[Humanist] 23.600 why chess for AI

Humanist Discussion Group willard.mccarty at mccarty.org.uk
Wed Jan 27 09:26:46 CET 2010


                 Humanist Discussion Group, Vol. 23, No. 600.
         Centre for Computing in the Humanities, King's College London
                       www.digitalhumanities.org/humanist
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  [1]   From:    James Rovira <jamesrovira at gmail.com>                       (7)
        Subject: Re: [Humanist] 23.597 why chess for AI

  [2]   From:    Amanda Gailey <amanda.gailey at gmail.com>                  (131)
        Subject: Re: [Humanist] 23.597 why chess for AI

  [3]   From:    Wendell Piez <wapiez at mulberrytech.com>                    (61)
        Subject: Re: [Humanist] 23.597 why chess for AI


--[1]------------------------------------------------------------------------
        Date: Tue, 26 Jan 2010 02:10:30 -0500
        From: James Rovira <jamesrovira at gmail.com>
        Subject: Re: [Humanist] 23.597 why chess for AI
        In-Reply-To: <20100126063420.43BAC49297 at woodward.joyent.us>

There's a story, perhaps apocryphal, about the invention of a
chess-playing "mechanical man" who was pitted against Napoleon.
Napoleon exposed the robot as a fraud by repeatedly making illegal
moves until the midget hiding inside got angry and swept the pieces
off of the board.  At any rate, game playing as a problem for AI may
predate the 20thC.  It may predate the 19thC.

Jim R



--[2]------------------------------------------------------------------------
        Date: Tue, 26 Jan 2010 11:40:15 -0600
        From: Amanda Gailey <amanda.gailey at gmail.com>
        Subject: Re: [Humanist] 23.597 why chess for AI
        In-Reply-To: <20100126063420.43BAC49297 at woodward.joyent.us>


Hi, Willard--

I'd like to point out that chess as a problem for artificial intelligence
has captured the imagination long before artificial intelligence had any
hope of tackling chess, as evidenced by "The Turk" (the 18th-century
automaton hoax in which a concealed man operated a contraption in such a way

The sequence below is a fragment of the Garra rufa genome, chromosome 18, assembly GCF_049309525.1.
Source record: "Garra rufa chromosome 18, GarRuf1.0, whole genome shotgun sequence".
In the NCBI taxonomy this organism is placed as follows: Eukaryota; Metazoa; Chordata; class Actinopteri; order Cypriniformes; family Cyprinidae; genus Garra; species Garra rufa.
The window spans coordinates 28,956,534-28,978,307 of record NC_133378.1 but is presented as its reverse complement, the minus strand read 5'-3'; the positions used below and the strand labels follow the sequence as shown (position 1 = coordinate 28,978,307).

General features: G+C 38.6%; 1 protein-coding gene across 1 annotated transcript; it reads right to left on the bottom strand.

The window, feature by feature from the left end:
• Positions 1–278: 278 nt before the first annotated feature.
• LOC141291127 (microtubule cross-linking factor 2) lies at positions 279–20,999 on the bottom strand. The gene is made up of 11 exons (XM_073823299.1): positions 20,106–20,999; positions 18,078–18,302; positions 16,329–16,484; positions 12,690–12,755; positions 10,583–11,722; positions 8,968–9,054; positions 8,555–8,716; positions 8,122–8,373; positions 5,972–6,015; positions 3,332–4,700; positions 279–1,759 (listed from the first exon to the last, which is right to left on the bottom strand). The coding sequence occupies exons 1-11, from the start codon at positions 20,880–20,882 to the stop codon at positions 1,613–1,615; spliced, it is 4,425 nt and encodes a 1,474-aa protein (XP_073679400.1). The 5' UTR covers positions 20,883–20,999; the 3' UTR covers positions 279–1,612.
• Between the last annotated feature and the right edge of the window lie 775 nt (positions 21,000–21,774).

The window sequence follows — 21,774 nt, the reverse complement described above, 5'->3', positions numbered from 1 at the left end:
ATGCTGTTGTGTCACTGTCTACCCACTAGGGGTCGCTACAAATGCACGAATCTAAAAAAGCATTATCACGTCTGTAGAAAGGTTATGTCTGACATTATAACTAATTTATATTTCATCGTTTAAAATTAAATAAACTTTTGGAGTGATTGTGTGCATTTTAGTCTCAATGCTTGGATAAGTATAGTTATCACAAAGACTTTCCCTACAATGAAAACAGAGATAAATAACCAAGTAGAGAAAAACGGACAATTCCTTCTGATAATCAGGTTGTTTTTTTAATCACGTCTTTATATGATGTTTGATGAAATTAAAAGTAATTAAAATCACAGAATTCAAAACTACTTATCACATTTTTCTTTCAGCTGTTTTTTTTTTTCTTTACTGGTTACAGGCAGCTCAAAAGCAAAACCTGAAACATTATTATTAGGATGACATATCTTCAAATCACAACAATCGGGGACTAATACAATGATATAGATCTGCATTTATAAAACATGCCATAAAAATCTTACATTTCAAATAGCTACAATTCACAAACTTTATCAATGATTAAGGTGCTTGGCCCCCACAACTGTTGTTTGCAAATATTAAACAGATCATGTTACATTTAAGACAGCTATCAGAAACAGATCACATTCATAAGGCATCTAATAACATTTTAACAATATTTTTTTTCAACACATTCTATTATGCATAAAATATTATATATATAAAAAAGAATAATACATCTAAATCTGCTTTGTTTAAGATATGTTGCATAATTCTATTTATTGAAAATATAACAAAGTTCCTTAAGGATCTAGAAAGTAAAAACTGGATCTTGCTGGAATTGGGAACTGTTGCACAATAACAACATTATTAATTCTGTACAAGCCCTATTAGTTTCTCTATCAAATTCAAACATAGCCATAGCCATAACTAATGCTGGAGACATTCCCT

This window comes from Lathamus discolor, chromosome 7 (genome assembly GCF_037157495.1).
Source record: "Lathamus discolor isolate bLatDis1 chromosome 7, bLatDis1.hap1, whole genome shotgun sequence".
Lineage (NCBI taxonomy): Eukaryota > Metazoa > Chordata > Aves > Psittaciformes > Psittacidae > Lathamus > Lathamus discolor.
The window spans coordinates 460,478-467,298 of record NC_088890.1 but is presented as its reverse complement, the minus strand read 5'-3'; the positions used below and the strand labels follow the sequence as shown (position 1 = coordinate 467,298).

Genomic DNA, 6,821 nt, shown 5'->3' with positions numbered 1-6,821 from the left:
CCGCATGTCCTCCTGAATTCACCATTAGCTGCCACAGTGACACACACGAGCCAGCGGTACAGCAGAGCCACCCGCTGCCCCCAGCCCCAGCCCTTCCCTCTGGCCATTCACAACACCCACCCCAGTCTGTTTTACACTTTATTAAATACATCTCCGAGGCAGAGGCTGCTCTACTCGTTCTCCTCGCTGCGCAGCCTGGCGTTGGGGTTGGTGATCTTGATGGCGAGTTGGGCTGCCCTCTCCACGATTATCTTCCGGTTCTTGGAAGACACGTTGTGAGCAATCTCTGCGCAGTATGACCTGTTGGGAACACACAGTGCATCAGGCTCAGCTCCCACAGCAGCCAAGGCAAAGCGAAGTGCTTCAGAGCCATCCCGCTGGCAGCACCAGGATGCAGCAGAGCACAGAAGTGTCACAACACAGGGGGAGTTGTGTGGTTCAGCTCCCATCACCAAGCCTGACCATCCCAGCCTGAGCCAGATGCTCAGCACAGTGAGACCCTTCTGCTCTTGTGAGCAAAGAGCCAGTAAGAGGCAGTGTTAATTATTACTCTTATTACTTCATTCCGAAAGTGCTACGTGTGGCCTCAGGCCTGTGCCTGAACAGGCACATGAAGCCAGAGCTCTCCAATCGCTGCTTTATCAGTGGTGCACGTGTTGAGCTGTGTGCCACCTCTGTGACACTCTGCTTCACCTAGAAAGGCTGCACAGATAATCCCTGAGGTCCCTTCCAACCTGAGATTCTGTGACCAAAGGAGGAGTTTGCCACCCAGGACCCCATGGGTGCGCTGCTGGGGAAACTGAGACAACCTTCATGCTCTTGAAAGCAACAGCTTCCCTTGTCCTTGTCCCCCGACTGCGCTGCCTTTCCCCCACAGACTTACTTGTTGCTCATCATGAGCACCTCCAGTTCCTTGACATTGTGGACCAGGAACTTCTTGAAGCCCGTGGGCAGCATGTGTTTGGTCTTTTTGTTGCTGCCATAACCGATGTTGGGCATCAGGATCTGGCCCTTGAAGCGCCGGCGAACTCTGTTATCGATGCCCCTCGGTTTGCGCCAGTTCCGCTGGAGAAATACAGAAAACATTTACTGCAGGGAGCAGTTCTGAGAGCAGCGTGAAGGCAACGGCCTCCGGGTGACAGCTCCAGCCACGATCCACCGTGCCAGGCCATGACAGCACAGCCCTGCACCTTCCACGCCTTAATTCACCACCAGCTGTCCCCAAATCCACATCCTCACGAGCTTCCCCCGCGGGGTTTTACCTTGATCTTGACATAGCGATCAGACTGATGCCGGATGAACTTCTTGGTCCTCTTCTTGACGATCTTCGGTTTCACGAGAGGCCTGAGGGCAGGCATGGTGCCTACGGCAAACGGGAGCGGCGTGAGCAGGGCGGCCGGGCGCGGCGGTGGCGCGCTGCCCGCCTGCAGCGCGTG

that a mechanical "Turk" outside the box appeared to play chess).

One interesting aspect of this is how, to 18th- and 19th-century western
audiences at least, artificial intelligence seemed bound up with orientalism
and the occult: creators of automata were more interested in developing an
atmosphere of mystique and mysticism (culminating, maybe, in the
fortune-telling machines in Depression-era penny arcades?) than in calling
attention to the cleverness of the technology.  Perhaps one reason chess
lent itself to early AI was that unlike tic-tac-toe or checkers (more
suitable subjects from a practical standpoint), chess, with its eastern
origins and vaguely anthropomorphic pieces, seemed more suited to the
aesthetic.

In 1836 Edgar Allen Poe--so perfectly combining the occult with
ratiocination himself--wrote an editorial for The Southern Literary
Messenger in which he considers the Turk alongside Babbage's difference
engine. (Full article available here:
http://www.eapoe.org/works/essays/maelzel.htm)  Ultimately, Poe claims, if
the Turk were indeed fully automated, it would be a far more impressive
machine than Babbage's: Babbage's would use the simple logic of a machine to
proceed unerringly from raw data to a single inevitable output, while with
the Turk "there is no determinate progression. No one move in chess
necessarily follows upon any one other."  Poe concludes that if the Turk
proves to be "pure machine," it would, unlike Babbage's, have a mind.

This is, of course, exactly what Kasparov regrets: modern chess programs are